Different states, counties and cities are in the midst of trying to cut down their rates of distracted driving accidents. Studies and experience from the past several years prove that using a cellphone while driving is dangerous -- too dangerous for communities to let continue.
According to the National Safety Council, about 1.4 million motor vehicle accidents happen every year that are connected to drivers using cellphones. Texting or emailing while driving are the most dangerous cellphone behaviors, but simply talking can also create an unnecessary, sometimes fatal distraction. Law enforcement in Logan, Utah, is tackling the safety issue, some might say successfully.
"Stop the Main Distraction" is an anti-distracted driving campaign that's taking place on Main Street in Logan. Officials are using grant money and putting more patrols on the street who will not hesitate to stop and cite a driver who they see "manipulating" their cellphone. Drivers can talk on the phone, but they cannot be texting or typing (behaviors that require drivers to look down and focus on their devices).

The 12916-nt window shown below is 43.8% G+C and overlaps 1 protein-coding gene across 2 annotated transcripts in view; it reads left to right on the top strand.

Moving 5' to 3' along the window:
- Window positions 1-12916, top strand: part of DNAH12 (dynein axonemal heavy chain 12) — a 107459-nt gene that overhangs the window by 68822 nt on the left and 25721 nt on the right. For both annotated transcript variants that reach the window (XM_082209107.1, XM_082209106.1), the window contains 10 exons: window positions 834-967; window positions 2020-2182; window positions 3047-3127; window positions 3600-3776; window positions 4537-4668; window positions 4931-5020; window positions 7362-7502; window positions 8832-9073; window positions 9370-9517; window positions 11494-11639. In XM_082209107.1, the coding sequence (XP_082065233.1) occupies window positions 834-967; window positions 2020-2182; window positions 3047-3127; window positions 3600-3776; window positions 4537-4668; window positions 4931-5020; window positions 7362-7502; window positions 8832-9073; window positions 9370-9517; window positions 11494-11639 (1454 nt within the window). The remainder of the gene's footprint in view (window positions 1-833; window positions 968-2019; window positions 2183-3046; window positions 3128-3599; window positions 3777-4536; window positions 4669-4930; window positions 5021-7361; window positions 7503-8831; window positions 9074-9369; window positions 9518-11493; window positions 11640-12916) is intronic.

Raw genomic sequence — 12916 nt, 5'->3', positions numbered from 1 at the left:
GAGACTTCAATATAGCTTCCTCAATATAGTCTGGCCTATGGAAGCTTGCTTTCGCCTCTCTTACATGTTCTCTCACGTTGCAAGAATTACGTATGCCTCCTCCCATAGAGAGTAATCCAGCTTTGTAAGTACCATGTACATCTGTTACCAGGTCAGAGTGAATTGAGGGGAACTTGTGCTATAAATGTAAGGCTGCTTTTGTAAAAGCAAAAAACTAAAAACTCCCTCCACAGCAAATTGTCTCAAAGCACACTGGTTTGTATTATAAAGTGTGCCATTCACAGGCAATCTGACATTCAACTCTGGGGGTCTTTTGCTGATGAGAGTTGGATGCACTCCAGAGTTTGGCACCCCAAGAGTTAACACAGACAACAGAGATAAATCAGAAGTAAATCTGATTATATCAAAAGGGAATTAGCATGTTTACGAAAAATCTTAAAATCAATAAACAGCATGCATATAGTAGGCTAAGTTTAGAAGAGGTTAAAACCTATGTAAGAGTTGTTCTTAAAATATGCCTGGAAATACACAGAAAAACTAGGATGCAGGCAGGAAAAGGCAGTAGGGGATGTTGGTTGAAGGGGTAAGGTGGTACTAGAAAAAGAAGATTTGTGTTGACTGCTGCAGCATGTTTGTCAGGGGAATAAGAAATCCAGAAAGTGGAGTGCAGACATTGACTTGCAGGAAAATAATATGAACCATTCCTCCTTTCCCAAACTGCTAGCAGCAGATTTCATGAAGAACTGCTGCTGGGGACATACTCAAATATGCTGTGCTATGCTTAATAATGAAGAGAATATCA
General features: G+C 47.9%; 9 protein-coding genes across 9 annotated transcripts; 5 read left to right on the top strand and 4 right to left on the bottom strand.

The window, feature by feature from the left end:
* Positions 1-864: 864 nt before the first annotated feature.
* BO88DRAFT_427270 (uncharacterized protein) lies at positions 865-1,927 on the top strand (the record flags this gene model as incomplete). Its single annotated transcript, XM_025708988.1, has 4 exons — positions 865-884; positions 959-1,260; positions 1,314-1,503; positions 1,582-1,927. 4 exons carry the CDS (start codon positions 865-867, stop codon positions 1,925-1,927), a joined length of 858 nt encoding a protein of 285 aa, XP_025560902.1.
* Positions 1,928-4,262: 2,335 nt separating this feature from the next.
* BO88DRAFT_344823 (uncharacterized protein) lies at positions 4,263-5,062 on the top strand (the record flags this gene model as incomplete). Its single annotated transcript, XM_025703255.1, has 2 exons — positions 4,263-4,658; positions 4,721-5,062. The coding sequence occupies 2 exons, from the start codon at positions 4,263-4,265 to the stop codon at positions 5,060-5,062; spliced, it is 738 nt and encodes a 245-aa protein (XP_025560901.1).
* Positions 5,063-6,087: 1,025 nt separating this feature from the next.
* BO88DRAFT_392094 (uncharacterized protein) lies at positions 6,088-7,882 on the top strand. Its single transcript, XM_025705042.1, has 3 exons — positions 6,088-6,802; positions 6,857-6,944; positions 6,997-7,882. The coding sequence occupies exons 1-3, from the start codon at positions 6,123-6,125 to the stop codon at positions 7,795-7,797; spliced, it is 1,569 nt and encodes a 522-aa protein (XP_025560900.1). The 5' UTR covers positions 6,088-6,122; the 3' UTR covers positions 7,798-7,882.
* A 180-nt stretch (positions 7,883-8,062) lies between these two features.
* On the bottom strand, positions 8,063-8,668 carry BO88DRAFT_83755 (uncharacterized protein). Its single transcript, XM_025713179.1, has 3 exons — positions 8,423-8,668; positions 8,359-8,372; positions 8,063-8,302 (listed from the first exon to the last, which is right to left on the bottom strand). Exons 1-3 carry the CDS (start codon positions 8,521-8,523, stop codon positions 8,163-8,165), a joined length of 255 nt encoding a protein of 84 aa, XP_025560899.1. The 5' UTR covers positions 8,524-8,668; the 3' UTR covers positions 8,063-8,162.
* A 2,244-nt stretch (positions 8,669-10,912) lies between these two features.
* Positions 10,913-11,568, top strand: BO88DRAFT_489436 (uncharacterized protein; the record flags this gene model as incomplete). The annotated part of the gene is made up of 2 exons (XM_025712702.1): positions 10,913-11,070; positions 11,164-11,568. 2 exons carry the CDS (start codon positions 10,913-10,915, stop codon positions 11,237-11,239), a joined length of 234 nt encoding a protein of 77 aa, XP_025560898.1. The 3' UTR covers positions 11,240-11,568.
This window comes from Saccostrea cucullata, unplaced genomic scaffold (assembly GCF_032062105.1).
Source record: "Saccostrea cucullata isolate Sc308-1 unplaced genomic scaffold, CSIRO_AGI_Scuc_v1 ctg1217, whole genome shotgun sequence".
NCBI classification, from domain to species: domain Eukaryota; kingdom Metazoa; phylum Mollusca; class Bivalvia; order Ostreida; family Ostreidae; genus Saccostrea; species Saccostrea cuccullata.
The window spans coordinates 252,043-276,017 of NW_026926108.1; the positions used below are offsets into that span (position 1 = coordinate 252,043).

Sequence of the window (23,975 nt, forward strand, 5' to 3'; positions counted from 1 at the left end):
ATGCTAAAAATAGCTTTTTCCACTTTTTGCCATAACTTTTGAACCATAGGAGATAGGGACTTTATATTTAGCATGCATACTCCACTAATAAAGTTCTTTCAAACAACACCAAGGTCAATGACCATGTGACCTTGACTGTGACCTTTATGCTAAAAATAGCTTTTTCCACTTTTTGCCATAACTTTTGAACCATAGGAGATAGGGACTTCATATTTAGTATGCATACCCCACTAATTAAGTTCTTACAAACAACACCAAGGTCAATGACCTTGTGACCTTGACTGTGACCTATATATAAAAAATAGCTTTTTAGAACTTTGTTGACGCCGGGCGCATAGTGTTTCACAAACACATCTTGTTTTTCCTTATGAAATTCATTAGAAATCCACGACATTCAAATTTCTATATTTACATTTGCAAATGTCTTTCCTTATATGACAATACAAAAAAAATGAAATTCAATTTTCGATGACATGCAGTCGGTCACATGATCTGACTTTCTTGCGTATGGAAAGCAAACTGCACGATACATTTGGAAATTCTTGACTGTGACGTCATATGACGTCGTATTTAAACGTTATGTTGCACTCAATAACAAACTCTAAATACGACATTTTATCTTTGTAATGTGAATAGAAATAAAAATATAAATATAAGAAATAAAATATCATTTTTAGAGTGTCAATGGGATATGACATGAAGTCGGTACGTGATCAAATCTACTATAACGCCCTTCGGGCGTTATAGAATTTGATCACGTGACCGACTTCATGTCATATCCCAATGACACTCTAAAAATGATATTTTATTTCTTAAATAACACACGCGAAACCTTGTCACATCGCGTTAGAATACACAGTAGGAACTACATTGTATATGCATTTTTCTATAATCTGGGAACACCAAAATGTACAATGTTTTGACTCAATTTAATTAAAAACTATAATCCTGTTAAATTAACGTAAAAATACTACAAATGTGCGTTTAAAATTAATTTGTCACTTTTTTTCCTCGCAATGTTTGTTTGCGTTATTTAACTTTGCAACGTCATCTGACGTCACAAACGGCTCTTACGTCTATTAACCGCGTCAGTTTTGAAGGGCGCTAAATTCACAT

Two years into the traffic safety effort, authorities report that there has been a 30 percent decrease in the number of motor vehicle accidents on Main Street in Logan. They report that about half as many drivers are using their cellphones on average than compared to the past.
The results of the effort are good not just for law enforcement, but the public as well, and for multiple reasons. Obviously, the roads are safer when fewer drivers are texting and driving. Also, the police department estimates that the public has saved more many thousands of dollars due to the lower rate of accidents.
A 30 percent reduction in crashes is a significant accomplishment; however, that still leaves many others dealing with a loss or injury related to a reckless driver. Our Utah car accident attorneys can help victims seek their full and fair compensation after a distracted driving crash has changed their lives.
Source: Deseret News, "Logan police program cracks down on drivers' 'Main Distraction'," Jed Boal, Feb. 1, 2013